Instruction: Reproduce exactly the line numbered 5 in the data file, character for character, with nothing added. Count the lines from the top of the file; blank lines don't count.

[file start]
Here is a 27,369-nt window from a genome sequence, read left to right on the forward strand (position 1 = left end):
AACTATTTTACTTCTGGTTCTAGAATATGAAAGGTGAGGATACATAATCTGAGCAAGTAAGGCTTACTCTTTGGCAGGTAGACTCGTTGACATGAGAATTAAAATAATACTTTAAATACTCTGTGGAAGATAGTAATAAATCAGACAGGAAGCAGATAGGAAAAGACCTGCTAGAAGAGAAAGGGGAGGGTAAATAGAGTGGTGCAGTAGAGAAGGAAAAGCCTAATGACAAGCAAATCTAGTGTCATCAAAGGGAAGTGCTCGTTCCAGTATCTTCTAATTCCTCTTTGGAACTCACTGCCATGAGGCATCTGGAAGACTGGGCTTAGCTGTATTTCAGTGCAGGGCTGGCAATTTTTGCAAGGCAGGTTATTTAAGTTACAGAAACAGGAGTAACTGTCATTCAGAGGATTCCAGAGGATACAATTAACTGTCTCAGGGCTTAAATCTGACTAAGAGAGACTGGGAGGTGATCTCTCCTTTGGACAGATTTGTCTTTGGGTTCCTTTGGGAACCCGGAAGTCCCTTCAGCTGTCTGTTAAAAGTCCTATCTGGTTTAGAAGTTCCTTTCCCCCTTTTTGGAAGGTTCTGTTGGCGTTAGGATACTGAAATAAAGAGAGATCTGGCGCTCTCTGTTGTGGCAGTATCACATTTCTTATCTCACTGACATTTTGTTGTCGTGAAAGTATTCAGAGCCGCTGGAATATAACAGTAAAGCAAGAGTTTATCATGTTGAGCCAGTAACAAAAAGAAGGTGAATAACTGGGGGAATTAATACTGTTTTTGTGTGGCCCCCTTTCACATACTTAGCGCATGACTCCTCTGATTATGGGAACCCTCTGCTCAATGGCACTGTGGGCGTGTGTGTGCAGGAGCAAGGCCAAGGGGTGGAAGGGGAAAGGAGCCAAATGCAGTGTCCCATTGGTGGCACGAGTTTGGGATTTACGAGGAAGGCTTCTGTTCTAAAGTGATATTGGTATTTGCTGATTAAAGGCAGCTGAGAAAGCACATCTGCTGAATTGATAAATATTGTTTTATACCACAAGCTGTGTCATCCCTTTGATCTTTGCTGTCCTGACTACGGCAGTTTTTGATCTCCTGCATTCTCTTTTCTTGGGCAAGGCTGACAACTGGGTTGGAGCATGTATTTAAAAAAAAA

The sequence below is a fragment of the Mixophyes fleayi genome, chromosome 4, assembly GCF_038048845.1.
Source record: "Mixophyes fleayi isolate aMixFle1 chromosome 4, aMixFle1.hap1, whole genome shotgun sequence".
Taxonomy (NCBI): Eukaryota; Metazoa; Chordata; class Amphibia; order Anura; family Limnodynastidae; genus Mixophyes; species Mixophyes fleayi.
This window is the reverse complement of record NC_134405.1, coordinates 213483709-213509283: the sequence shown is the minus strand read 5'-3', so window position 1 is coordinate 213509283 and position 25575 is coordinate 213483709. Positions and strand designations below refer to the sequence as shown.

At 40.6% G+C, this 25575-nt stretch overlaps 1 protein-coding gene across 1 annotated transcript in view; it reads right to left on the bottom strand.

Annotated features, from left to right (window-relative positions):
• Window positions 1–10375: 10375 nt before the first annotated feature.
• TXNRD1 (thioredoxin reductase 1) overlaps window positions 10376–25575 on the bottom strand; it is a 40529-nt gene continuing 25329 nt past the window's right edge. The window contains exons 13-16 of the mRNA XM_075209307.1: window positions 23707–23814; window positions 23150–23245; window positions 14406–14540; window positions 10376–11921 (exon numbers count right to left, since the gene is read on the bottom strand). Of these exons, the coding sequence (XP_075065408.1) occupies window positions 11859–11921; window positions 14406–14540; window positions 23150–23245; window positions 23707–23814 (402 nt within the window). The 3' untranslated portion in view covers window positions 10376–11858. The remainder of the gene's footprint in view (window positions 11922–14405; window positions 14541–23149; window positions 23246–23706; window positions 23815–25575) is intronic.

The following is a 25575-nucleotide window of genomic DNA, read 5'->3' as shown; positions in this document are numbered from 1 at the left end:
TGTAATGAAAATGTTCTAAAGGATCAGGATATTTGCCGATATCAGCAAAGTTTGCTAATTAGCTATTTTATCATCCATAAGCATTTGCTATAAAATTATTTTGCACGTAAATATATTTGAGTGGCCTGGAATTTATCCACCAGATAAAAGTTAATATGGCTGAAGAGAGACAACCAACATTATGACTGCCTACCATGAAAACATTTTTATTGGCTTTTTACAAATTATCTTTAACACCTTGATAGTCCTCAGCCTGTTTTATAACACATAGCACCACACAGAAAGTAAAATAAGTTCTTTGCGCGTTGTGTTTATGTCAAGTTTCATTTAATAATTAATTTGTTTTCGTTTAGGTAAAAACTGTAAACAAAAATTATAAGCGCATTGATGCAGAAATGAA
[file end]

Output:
Taxonomy (NCBI): Eukaryota; Metazoa; Chordata; class Amphibia; order Anura; family Limnodynastidae; genus Mixophyes; species Mixophyes fleayi.